June 11th 1917

2nd Lieut. Humphrey Arden (RGA)

The onset of a major battle such as the one recently started at Messines prepares us for bad news, but in Humphrey’s case, when we were reading his final letter (as it turns out) only a few days ago, it is still a terrible shock.

The information his parents have received is that he was killed on June 6th during the artillery build-up to the battle that commenced the following day:

“During the last few days your boy was really great. The Battery had been under heavy shell fire and we had a large number of casualties. Humphrey was amongst them…

He was taken to Bailleul, but died of his wounds, which were severe…”

Humphrey’s parents have passed on comments from the letters of his fellow officers:

“I should like to tell you how splendid he has been out here, how absolutely brave, simple, unassuming, and unselfish, and how we miss him…”

“Though he never won honours, he has deserved them time and again – and I know he was recommended on three different occasions. But he never coveted them…”

“His loss is our greatest calamity. We had grown to look up to him for advice and it was an open secret between us that he had always been the pillar on which our splendid Battery had been built. He had the confidence, esteem, respect and devotion of every officer and man in the Battery.”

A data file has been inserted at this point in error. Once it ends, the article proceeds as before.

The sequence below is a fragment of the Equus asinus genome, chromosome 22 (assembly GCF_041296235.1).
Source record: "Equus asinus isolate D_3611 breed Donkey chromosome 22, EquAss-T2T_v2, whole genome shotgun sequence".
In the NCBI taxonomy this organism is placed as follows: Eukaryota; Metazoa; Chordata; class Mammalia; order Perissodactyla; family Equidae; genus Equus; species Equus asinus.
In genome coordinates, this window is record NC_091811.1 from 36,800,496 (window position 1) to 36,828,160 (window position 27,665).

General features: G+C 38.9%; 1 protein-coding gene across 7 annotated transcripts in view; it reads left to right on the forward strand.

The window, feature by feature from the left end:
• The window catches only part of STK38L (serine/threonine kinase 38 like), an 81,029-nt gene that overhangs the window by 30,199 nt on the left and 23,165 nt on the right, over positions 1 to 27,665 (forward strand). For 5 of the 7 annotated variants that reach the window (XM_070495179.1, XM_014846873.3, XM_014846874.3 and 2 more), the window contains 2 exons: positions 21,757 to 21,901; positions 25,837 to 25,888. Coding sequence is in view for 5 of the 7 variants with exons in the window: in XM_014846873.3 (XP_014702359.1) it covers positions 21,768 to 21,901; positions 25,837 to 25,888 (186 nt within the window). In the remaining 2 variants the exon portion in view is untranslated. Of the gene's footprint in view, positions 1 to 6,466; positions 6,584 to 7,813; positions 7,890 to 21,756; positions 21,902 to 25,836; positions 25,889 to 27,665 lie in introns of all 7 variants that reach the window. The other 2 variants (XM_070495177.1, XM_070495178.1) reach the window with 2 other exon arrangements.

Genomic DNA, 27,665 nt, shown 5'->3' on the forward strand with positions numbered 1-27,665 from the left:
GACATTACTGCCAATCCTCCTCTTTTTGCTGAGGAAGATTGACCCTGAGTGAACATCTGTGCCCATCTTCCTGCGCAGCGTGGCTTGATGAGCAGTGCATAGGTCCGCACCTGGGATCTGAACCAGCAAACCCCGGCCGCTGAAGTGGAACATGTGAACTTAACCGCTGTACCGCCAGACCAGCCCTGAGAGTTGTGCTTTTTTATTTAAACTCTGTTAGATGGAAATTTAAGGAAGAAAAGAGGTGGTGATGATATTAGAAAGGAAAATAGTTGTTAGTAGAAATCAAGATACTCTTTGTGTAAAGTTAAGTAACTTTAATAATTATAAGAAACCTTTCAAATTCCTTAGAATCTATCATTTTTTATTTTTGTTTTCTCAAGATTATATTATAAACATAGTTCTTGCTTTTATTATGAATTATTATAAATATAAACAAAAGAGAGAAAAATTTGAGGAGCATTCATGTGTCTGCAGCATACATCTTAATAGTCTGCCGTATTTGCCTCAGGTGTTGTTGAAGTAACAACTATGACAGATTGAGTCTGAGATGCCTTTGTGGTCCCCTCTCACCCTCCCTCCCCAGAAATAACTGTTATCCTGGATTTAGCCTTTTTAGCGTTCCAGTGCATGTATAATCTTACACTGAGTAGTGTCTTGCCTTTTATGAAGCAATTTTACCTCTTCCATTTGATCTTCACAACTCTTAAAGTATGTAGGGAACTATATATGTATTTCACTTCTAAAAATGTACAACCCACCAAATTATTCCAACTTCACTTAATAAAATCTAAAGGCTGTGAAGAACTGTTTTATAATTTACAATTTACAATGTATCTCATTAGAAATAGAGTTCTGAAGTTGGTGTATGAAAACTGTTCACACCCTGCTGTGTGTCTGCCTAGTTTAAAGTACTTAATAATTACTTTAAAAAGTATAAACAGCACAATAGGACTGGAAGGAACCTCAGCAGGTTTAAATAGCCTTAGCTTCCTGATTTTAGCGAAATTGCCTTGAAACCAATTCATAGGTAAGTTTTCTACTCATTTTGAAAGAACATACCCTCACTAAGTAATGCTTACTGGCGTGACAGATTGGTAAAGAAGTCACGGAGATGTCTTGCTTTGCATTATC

Humphrey was one of those whose lives gave promise of a brilliant future. A Cambridge man, a great athlete, a musician of no mean promise, one who exercised extraordinary influence on his fellow men, a lover of all the arts and of everything beautiful.

As the obituary in The TImes & Daily Telegraph today reminds us, he was intending to take up holy orders.

 

March 17th 1917

Having read in the newspapers over the past few days of the Germans’ “strategic retreat,” from the battlefields of the Somme, we are most fortunate to have another letter from 2nd Lieut. Humphrey Arden (RGA) and discover he was there to witness the event. His description of the land that is now in the hands of the Allies is, I am sure you find, of considerable interest.